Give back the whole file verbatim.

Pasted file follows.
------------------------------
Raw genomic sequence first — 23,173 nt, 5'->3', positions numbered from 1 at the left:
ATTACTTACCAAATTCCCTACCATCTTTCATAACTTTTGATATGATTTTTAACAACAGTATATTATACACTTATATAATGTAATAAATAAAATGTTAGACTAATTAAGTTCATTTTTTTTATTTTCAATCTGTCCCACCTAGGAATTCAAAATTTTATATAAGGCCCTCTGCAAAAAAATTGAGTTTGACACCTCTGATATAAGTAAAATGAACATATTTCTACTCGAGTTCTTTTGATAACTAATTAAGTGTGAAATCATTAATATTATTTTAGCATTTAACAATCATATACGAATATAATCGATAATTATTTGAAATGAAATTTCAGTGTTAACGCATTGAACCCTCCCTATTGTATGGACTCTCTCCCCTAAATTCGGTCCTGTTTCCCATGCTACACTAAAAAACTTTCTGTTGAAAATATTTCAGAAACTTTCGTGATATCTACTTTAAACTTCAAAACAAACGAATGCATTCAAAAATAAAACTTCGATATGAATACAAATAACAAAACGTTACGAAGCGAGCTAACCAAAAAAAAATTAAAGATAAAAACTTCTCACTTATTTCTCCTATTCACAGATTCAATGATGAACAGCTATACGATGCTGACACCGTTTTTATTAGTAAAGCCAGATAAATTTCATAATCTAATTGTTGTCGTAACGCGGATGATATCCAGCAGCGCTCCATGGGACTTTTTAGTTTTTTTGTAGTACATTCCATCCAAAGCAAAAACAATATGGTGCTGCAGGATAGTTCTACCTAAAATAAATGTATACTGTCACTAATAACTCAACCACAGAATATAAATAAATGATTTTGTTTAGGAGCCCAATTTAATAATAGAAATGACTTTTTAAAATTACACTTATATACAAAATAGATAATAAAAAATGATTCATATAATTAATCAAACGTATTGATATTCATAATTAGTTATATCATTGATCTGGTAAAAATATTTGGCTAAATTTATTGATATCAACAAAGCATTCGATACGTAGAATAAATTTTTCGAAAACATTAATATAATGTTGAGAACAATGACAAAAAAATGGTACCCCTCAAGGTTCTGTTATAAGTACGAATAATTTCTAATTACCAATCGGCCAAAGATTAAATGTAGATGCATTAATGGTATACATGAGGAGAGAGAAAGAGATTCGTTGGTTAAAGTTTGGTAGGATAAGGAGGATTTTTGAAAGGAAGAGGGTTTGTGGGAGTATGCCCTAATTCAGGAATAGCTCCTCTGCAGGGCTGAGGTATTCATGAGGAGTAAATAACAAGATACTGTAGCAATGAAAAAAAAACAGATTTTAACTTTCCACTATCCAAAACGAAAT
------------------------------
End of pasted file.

Raw genomic sequence first — 23,173 nt, 5'->3', positions numbered from 1 at the left:
ATTACTTACCAAATTCCCTACCATCTTTCATAACTTTTGATATGATTTTTAACAACAGTATATTATACACTTATATAATGTAATAAATAAAATGTTAGACTAATTAAGTTCATTTTTTTTATTTTCAATCTGTCCCACCTAGGAATTCAAAATTTTATATAAGGCCCTCTGCAAAAAAATTGAGTTTGACACCTCTGATATAAGTAAAATGAACATATTTCTACTCGAGTTCTTTTGATAACTAATTAAGTGTGAAATCATTAATATTATTTTAGCATTTAACAATCATATACGAATATAATCGATAATTATTTGAAATGAAATTTCAGTGTTAACGCATTGAACCCTCCCTATTGTATGGACTCTCTCCCCTAAATTCGGTCCTGTTTCCCATGCTACACTAAAAAACTTTCTGTTGAAAATATTTCAGAAACTTTCGTGATATCTACTTTAAACTTCAAAACAAACGAATGCATTCAAAAATAAAACTTCGATATGAATACAAATAACAAAACGTTACGAAGCGAGCTAACCAAAAAAAAATTAAAGATAAAAACTTCTCACTTATTTCTCCTATTCACAGATTCAATGATGAACAGCTATACGATGCTGACACCGTTTTTATTAGTAAAGCCAGATAAATTTCATAATCTAATTGTTGTCGTAACGCGGATGATATCCAGCAGCGCTCCATGGGACTTTTTAGTTTTTTTGTAGTACATTCCATCCAAAGCAAAAACAATATGGTGCTGCAGGATAGTTCTACCTAAAATAAATGTATACTGTCACTAATAACTCAACCACAGAATATAAATAAATGATTTTGTTTAGGAGCCCAATTTAATAATAGAAATGACTTTTTAAAATTACACTTATATACAAAATAGATAATAAAAAATGATTCATATAATTAATCAAACGTATTGATATTCATAATTAGTTATATCATTGATCTGGTAAAAATATTTGGCTAAATTTATTGATATCAACAAAGCATTCGATACGTAGAATAAATTTTTCGAAAACATTAATATAATGTTGAGAACAATGACAAAAAAATGGTACCCCTCAAGGTTCTGTTATAAGTACGAATAATTTCTAATTACCAATCGGCCAAAGATTAAATGTAGATGCATTAATGGTATACATGAGGAGAGAGAAAGAGATTCGTTGGTTAAAGTTTGGTAGGATAAGGAGGATTTTTGAAAGGAAGAGGGTTTGTGGGAGTATGCCCTAATTCAGGAATAGCTCCTCTGCAGGGCTGAGGTATTCATGAGGAGTAAATAACAAGATACTGTAGCAATGAAAAAAAAACAGATTTTAACTTTCCACTATCCAAAACGAAAT